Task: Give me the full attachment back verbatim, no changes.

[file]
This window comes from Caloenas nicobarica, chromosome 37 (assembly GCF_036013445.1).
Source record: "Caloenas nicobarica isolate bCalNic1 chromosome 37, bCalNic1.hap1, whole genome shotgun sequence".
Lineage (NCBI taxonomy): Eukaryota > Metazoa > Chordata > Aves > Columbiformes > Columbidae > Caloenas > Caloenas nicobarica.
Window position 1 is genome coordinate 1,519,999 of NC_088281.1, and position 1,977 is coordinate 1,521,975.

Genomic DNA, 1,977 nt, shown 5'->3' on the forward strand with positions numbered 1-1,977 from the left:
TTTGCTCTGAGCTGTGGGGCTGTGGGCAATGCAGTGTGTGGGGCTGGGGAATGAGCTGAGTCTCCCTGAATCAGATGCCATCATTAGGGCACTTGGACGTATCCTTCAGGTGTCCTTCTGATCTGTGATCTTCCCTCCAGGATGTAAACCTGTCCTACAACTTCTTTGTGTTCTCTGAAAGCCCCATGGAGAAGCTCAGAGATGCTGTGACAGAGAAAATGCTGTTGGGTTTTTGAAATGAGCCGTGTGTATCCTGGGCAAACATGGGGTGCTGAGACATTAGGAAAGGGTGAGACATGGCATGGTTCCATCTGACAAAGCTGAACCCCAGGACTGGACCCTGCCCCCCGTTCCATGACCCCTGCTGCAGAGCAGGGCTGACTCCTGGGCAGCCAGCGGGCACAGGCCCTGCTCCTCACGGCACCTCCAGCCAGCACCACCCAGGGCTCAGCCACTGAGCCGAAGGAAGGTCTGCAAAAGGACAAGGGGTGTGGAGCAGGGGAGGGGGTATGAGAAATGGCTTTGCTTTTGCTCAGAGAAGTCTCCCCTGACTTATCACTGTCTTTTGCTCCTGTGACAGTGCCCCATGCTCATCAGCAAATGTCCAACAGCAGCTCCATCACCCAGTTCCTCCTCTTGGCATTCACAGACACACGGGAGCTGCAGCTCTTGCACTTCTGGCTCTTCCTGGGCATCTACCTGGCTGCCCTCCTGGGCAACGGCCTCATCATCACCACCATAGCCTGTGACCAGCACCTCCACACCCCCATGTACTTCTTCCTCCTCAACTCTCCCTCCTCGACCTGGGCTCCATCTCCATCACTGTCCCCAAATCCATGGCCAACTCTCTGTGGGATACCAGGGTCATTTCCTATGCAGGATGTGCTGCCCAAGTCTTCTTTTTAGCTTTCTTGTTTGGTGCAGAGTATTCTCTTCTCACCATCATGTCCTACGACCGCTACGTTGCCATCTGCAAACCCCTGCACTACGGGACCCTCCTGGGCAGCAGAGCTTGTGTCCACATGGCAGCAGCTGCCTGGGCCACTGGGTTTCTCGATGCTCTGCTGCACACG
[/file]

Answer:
This window comes from Caloenas nicobarica, chromosome 37 (assembly GCF_036013445.1).
Source record: "Caloenas nicobarica isolate bCalNic1 chromosome 37, bCalNic1.hap1, whole genome shotgun sequence".
Lineage (NCBI taxonomy): Eukaryota > Metazoa > Chordata > Aves > Columbiformes > Columbidae > Caloenas > Caloenas nicobarica.
Window position 1 is genome coordinate 1,519,999 of NC_088281.1, and position 1,977 is coordinate 1,521,975.

Genomic DNA, 1,977 nt, shown 5'->3' on the forward strand with positions numbered 1-1,977 from the left:
TTTGCTCTGAGCTGTGGGGCTGTGGGCAATGCAGTGTGTGGGGCTGGGGAATGAGCTGAGTCTCCCTGAATCAGATGCCATCATTAGGGCACTTGGACGTATCCTTCAGGTGTCCTTCTGATCTGTGATCTTCCCTCCAGGATGTAAACCTGTCCTACAACTTCTTTGTGTTCTCTGAAAGCCCCATGGAGAAGCTCAGAGATGCTGTGACAGAGAAAATGCTGTTGGGTTTTTGAAATGAGCCGTGTGTATCCTGGGCAAACATGGGGTGCTGAGACATTAGGAAAGGGTGAGACATGGCATGGTTCCATCTGACAAAGCTGAACCCCAGGACTGGACCCTGCCCCCCGTTCCATGACCCCTGCTGCAGAGCAGGGCTGACTCCTGGGCAGCCAGCGGGCACAGGCCCTGCTCCTCACGGCACCTCCAGCCAGCACCACCCAGGGCTCAGCCACTGAGCCGAAGGAAGGTCTGCAAAAGGACAAGGGGTGTGGAGCAGGGGAGGGGGTATGAGAAATGGCTTTGCTTTTGCTCAGAGAAGTCTCCCCTGACTTATCACTGTCTTTTGCTCCTGTGACAGTGCCCCATGCTCATCAGCAAATGTCCAACAGCAGCTCCATCACCCAGTTCCTCCTCTTGGCATTCACAGACACACGGGAGCTGCAGCTCTTGCACTTCTGGCTCTTCCTGGGCATCTACCTGGCTGCCCTCCTGGGCAACGGCCTCATCATCACCACCATAGCCTGTGACCAGCACCTCCACACCCCCATGTACTTCTTCCTCCTCAACTCTCCCTCCTCGACCTGGGCTCCATCTCCATCACTGTCCCCAAATCCATGGCCAACTCTCTGTGGGATACCAGGGTCATTTCCTATGCAGGATGTGCTGCCCAAGTCTTCTTTTTAGCTTTCTTGTTTGGTGCAGAGTATTCTCTTCTCACCATCATGTCCTACGACCGCTACGTTGCCATCTGCAAACCCCTGCACTACGGGACCCTCCTGGGCAGCAGAGCTTGTGTCCACATGGCAGCAGCTGCCTGGGCCACTGGGTTTCTCGATGCTCTGCTGCACACG